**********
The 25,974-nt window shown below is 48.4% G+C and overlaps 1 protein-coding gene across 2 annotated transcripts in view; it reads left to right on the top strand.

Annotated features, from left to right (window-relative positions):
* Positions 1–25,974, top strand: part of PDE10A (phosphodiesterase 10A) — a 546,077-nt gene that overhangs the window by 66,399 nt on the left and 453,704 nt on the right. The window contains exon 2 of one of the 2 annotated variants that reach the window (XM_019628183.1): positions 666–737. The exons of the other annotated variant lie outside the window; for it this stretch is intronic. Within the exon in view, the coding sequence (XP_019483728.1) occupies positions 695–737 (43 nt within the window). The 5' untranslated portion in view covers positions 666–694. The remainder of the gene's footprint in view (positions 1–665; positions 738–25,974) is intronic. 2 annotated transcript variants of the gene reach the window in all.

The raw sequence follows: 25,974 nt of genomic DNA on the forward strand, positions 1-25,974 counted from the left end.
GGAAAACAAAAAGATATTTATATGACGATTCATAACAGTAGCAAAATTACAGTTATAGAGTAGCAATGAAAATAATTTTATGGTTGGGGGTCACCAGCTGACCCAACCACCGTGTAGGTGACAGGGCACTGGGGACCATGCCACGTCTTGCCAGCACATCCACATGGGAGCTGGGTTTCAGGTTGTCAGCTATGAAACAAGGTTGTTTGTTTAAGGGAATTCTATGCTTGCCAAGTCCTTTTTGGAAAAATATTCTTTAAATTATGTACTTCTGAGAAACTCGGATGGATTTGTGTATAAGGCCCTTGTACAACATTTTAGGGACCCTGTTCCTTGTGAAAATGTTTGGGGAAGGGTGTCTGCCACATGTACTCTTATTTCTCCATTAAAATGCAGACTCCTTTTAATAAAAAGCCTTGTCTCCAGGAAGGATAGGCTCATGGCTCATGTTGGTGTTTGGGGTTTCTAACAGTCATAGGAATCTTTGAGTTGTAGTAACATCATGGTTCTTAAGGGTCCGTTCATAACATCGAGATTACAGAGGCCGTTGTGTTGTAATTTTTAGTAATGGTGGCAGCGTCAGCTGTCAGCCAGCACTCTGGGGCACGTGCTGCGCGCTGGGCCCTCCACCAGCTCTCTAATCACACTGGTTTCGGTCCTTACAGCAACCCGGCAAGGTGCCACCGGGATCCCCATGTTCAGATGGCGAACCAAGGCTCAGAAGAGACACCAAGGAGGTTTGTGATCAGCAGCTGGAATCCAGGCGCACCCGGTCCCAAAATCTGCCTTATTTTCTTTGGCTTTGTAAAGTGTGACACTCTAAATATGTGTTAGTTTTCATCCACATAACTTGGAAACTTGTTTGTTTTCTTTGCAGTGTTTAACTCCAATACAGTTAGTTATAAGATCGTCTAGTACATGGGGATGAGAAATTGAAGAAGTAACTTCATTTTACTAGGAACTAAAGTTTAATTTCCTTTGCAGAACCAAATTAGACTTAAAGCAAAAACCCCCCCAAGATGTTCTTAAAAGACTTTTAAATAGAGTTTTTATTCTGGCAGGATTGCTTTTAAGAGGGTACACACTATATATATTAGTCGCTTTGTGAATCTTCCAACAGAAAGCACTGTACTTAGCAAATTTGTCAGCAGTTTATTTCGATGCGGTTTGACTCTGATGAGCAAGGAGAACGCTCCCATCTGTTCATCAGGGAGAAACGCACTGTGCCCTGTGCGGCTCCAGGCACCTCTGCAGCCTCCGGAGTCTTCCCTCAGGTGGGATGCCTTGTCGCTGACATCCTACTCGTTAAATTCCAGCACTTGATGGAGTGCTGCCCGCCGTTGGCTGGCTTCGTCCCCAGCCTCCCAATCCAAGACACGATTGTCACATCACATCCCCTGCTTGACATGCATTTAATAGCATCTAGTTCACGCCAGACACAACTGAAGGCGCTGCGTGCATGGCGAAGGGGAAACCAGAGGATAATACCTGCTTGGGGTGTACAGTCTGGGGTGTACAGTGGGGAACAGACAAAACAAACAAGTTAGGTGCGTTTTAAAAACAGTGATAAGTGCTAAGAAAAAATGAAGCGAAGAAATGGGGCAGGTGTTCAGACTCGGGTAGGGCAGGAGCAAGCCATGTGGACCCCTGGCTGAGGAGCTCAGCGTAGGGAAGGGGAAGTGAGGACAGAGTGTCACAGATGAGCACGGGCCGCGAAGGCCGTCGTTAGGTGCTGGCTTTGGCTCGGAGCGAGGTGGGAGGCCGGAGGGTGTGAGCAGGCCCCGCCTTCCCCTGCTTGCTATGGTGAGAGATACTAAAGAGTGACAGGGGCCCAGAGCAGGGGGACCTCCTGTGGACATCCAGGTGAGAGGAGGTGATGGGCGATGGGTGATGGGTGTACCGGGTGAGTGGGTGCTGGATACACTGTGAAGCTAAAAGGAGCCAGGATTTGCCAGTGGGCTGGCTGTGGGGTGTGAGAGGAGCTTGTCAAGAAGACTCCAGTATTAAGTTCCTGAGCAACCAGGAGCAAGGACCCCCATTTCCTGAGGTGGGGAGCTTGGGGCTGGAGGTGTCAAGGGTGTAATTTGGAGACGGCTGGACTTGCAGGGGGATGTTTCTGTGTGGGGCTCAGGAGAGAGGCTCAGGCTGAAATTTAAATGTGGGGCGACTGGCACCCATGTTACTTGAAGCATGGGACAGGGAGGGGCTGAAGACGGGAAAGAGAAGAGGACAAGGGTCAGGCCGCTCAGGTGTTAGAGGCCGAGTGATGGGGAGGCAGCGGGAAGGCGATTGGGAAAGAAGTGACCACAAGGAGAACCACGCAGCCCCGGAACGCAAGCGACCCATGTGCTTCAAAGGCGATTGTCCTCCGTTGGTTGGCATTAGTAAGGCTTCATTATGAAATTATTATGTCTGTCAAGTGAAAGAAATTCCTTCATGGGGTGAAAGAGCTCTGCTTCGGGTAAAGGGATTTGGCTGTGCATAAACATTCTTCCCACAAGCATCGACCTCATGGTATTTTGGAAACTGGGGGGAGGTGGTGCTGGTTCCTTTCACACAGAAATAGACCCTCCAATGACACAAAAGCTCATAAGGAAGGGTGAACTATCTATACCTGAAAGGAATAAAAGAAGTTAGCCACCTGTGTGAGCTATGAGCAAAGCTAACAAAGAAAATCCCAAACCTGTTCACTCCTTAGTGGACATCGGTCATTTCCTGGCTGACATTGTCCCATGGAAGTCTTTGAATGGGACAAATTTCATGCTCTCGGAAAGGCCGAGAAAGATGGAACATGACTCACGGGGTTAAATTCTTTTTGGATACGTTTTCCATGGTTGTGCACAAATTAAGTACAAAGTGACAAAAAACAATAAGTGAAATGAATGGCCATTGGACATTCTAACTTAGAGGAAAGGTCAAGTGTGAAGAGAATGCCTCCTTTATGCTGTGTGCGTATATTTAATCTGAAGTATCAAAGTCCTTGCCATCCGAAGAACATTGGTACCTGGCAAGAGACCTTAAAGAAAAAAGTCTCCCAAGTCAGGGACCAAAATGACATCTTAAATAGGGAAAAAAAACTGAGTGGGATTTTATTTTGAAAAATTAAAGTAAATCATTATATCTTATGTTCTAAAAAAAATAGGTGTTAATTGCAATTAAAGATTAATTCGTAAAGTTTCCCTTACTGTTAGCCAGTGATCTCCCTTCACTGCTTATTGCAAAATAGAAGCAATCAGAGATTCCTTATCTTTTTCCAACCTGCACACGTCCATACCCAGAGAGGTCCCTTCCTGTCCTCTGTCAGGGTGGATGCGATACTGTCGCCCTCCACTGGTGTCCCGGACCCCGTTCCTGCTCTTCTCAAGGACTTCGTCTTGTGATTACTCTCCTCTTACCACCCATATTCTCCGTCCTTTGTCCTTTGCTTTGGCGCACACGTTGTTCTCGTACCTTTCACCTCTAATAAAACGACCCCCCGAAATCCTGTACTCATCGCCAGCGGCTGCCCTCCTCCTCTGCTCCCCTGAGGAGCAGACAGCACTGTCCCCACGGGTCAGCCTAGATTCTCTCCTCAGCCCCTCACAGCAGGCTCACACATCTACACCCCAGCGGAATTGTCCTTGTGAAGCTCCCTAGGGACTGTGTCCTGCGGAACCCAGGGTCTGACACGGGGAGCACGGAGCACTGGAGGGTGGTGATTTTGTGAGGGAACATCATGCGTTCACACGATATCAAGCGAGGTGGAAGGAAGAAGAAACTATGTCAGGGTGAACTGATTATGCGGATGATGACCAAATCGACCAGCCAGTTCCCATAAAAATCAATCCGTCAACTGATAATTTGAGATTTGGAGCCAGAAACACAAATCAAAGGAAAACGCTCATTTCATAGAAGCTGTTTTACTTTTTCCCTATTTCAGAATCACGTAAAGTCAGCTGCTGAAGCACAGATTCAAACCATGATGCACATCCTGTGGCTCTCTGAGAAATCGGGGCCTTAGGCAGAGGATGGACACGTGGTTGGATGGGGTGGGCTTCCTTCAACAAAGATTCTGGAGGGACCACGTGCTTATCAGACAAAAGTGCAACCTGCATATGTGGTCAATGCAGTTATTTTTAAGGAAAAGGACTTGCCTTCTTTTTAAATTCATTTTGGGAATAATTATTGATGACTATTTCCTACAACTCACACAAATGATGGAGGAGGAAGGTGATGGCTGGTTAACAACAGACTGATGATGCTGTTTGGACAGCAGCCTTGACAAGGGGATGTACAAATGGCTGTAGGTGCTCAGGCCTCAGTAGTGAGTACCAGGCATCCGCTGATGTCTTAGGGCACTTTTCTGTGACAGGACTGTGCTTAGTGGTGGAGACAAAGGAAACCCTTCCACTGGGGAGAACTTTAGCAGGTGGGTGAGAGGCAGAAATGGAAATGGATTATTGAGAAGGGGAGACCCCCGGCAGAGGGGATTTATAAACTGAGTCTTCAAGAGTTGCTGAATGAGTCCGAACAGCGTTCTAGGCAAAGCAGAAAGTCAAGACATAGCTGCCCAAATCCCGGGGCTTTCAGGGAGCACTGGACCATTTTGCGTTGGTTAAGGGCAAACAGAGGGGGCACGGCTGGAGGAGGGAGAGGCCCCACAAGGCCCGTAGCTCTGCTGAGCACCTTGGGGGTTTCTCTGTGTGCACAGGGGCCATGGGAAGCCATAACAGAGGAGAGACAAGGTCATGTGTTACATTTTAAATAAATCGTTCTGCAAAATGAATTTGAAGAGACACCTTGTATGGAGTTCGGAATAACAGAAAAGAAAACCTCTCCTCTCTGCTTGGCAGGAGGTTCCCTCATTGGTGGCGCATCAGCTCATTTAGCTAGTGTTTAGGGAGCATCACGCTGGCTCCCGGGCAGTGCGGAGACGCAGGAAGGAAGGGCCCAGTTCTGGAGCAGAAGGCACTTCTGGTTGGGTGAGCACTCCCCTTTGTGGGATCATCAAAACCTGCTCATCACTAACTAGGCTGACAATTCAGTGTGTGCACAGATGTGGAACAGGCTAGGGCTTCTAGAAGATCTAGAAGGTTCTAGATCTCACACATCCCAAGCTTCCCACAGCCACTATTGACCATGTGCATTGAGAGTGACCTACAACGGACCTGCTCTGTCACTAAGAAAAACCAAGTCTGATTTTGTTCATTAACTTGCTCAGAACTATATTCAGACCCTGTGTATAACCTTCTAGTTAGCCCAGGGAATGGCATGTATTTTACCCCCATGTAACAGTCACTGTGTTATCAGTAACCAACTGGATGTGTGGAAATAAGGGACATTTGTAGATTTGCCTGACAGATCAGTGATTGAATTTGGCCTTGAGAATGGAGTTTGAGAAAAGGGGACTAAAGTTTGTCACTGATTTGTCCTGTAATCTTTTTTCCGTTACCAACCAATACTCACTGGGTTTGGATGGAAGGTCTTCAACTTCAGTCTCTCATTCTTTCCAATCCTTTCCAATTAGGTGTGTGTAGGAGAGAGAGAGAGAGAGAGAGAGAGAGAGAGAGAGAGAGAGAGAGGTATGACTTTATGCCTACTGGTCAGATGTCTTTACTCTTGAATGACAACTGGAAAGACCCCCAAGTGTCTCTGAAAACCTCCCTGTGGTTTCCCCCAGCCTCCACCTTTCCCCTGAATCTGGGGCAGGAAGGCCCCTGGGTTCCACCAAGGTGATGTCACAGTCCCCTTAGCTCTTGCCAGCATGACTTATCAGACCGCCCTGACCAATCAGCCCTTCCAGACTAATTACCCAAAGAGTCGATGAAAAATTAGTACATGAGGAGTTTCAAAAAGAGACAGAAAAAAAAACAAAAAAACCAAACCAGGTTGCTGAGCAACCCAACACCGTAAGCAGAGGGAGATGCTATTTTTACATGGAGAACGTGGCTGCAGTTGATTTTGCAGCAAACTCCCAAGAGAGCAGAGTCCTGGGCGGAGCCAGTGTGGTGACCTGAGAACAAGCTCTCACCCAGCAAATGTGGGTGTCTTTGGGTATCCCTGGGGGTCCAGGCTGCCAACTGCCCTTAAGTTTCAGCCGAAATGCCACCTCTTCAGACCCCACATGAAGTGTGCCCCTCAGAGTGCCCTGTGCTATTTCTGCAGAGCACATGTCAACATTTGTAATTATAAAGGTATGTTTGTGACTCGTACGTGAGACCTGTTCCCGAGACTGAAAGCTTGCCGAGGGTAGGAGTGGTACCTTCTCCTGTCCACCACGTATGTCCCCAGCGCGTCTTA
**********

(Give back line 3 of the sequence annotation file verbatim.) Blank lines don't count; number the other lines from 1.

* Positions 1–25,974, top strand: part of PDE10A (phosphodiesterase 10A) — a 546,077-nt gene that overhangs the window by 66,399 nt on the left and 453,704 nt on the right. The window contains exon 2 of one of the 2 annotated variants that reach the window (XM_019628183.1): positions 666–737. The exons of the other annotated variant lie outside the window; for it this stretch is intronic. Within the exon in view, the coding sequence (XP_019483728.1) occupies positions 695–737 (43 nt within the window). The 5' untranslated portion in view covers positions 666–694. The remainder of the gene's footprint in view (positions 1–665; positions 738–25,974) is intronic. 2 annotated transcript variants of the gene reach the window in all.